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5 winners of the European Cyclists’ Federation awards at Velo-city 

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The European Cyclists’ Federation has announced the winners of the ECF awards that recognise outstanding achievements in promoting and enabling cycling at its flagship conference Velo-city 2024

They are the European Parliament, City of Bologna, Metropolis of Lyon, City of Quelimane, and the City of Ghent, each chosen for one of five categories of bicycling excellence.

2024 marks the third edition of the ECF awards at Velo-city. This year they were held in the City of Ghent’s Kuipke Velodrome in front of 1,500 delegates.

“The people who tirelessly work for more and better cycling all over Europe and the world rarely get the recognition they deserve,” ECF President Henk Swarttouw, who hosted the ceremony with CEO Jill Warren, told Zag Daily. 

“The same applies to cities and their officials who make an effort to improve the conditions for cycling and who make their streets safer for cyclists of all ages and abilities. That’s why we, as ECF, on behalf of all cyclists pay tribute to the cities of Bologna, Ghent, Lyons and Quelimane and thank them for their leadership.”

The five shining examples

The European Parliament won the ECF Cycle-Friendly Employer Award after it became the first EU institution to attain Cycle Friendly Employer certification. The institution is a “shining example” of how an employer can encourage their employees to cycle to work. It provides free bike maintenance, bicycle parking, and organises annual promotional events which include lectures, workshops, bicycle tours and training.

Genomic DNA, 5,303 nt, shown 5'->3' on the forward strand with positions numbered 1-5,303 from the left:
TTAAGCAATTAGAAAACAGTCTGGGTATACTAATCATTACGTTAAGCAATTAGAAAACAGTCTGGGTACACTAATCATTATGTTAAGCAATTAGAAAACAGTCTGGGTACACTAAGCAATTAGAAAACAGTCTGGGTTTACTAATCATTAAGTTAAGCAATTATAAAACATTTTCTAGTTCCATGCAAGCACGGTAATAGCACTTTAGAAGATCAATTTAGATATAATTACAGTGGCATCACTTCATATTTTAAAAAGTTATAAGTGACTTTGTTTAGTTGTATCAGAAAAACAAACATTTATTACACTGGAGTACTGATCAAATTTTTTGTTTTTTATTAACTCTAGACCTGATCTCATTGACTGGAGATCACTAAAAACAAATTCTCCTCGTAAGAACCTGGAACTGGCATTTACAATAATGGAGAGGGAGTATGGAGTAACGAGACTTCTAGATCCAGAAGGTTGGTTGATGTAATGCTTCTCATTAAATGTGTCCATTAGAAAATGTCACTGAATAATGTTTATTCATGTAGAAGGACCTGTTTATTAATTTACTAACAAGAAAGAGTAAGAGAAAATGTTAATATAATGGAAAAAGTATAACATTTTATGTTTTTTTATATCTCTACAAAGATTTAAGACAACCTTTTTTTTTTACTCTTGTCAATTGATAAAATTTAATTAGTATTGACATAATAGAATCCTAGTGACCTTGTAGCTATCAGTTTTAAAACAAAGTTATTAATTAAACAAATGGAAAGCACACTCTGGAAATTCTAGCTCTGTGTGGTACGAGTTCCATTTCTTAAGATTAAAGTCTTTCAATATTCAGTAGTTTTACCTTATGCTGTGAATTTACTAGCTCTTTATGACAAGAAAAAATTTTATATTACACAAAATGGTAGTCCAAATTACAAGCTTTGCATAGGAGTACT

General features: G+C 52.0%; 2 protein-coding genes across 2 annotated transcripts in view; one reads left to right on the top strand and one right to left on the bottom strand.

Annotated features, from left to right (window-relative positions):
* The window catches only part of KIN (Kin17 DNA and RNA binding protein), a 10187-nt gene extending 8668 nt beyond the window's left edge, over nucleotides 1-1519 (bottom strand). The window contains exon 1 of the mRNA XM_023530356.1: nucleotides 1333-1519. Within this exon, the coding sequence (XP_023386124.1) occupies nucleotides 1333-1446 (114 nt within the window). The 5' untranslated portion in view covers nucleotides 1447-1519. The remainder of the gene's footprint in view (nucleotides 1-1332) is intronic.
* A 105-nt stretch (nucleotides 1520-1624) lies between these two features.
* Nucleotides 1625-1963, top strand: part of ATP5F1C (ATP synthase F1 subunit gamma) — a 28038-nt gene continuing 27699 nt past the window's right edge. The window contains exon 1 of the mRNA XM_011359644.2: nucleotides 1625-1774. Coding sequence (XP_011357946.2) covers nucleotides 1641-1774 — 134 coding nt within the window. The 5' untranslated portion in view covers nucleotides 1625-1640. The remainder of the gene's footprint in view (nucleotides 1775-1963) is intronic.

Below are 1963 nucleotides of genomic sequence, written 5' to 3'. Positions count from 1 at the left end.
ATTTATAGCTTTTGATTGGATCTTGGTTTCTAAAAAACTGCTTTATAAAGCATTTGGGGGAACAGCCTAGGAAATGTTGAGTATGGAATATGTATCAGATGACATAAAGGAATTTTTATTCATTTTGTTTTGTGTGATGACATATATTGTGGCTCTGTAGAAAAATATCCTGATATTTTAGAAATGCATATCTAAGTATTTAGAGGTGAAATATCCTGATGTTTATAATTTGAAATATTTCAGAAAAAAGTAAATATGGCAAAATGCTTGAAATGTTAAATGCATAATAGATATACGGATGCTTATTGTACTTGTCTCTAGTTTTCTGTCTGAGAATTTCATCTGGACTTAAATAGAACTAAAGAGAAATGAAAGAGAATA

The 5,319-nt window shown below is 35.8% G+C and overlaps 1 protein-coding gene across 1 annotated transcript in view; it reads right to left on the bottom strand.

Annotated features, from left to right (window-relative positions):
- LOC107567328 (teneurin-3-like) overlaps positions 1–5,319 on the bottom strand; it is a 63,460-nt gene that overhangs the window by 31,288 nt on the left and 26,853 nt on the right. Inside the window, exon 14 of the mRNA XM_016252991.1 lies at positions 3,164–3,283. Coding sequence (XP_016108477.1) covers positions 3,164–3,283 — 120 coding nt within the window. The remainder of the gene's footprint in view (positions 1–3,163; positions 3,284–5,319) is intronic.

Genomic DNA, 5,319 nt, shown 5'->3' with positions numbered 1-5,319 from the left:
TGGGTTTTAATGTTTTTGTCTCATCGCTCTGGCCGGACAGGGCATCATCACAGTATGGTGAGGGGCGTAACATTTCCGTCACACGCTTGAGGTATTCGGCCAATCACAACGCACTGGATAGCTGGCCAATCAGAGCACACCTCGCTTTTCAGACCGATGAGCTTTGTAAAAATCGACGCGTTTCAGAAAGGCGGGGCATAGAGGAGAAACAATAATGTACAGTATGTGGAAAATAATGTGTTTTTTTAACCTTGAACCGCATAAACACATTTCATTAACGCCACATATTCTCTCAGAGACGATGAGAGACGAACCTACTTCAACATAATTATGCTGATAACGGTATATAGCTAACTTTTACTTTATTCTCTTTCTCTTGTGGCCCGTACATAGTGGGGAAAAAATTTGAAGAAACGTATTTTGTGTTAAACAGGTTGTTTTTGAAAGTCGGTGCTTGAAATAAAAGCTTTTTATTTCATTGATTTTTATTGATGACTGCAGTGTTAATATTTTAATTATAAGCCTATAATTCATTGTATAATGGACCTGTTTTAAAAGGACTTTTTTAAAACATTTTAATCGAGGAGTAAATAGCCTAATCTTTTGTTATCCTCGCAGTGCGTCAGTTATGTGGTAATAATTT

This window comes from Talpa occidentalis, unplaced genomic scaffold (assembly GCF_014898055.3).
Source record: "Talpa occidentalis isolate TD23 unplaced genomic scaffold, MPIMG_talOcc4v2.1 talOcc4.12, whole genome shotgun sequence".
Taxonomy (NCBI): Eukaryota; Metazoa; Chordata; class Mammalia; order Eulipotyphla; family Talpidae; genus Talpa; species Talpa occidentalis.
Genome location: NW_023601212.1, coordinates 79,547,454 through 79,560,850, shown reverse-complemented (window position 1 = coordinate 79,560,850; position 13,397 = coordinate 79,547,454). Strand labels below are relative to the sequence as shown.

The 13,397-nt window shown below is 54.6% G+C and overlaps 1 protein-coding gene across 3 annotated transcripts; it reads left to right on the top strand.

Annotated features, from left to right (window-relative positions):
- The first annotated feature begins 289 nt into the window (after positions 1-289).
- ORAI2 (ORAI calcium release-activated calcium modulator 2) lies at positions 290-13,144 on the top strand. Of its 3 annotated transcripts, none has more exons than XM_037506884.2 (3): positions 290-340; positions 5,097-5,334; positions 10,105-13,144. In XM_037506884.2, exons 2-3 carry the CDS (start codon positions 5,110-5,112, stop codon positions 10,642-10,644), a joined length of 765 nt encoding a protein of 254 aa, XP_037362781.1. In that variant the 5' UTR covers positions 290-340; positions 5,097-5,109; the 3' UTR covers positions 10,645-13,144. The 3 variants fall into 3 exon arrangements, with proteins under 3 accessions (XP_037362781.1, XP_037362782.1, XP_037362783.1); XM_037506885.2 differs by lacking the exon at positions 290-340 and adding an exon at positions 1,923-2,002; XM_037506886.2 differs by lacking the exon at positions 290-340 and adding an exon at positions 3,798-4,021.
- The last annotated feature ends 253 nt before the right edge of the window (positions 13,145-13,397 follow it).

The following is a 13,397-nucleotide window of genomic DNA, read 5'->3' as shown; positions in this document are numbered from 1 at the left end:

The City of Bologne, Italy won the ECF Road Safety Award after being the first major Italian city to impose 30 km/h speed limits on most streets. Cycling has increased by 29% within the first few months of implementation as a result. ECF also credited the city for implementing its speed reduction initiative amidst a politically challenging climate.

Grand Lyon’s pursuit to create a fully bikeable city by 2030 has earned France’s Metropolis of Lyon the ECF Cycling Improvement Award. Its €500 million 2024-2030 plan strives for 99% of citizens to be within 10 minutes of a high-quality bike lane. A 6.7% increase in the number of cyclists has been recorded in the past year.

Mozambique’s City of Quelimane earned the ECF Best Active Mobility Award as the site of the country’s first cycle lane. Quelimane’s Mayor Manuel Araujo was recognised for leading the city’s transition to sustainable mobility and Quelimane now has a modal split of 40% walking and 35% cycling.

Velo-city’s host, the City of Ghent in Belgium, won the ECF Cycling Infrastructure Award for its 500 kilometres of cycling infrastructure and more than 60 cycling bridges and underpasses connecting cyclists to desired destinations. Velo-city will see the ribbon-cutting of Ghent’s latest major infrastructure – the Annie Vande Wielebrug bridge which will accommodate over 3,000 cyclists and pedestrians per day. 

The fourth edition of the ECF Awards will take place at Velo-city 2025 in Gdansk, Poland from 10 to 13 June.

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